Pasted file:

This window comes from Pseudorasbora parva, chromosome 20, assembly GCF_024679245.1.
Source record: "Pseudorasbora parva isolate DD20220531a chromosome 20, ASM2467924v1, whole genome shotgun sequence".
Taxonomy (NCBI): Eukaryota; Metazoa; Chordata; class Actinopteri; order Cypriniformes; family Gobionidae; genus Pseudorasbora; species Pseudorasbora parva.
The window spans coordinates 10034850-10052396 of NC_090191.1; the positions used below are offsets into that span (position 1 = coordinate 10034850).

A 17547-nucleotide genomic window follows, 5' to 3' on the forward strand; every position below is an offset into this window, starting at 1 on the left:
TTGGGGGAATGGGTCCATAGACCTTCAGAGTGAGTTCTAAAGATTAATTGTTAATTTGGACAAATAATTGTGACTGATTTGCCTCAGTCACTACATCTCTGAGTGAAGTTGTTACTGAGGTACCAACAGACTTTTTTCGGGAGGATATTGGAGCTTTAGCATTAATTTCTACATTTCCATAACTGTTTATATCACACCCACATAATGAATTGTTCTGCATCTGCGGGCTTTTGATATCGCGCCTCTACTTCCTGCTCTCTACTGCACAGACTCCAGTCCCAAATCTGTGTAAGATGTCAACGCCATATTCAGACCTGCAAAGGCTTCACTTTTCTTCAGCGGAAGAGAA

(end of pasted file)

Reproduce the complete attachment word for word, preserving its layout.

This window comes from Pseudorasbora parva, chromosome 20, assembly GCF_024679245.1.
Source record: "Pseudorasbora parva isolate DD20220531a chromosome 20, ASM2467924v1, whole genome shotgun sequence".
Taxonomy (NCBI): Eukaryota; Metazoa; Chordata; class Actinopteri; order Cypriniformes; family Gobionidae; genus Pseudorasbora; species Pseudorasbora parva.
The window spans coordinates 10034850-10052396 of NC_090191.1; the positions used below are offsets into that span (position 1 = coordinate 10034850).

A 17547-nucleotide genomic window follows, 5' to 3' on the forward strand; every position below is an offset into this window, starting at 1 on the left:
TTGGGGGAATGGGTCCATAGACCTTCAGAGTGAGTTCTAAAGATTAATTGTTAATTTGGACAAATAATTGTGACTGATTTGCCTCAGTCACTACATCTCTGAGTGAAGTTGTTACTGAGGTACCAACAGACTTTTTTCGGGAGGATATTGGAGCTTTAGCATTAATTTCTACATTTCCATAACTGTTTATATCACACCCACATAATGAATTGTTCTGCATCTGCGGGCTTTTGATATCGCGCCTCTACTTCCTGCTCTCTACTGCACAGACTCCAGTCCCAAATCTGTGTAAGATGTCAACGCCATATTCAGACCTGCAAAGGCTTCACTTTTCTTCAGCGGAAGAGAA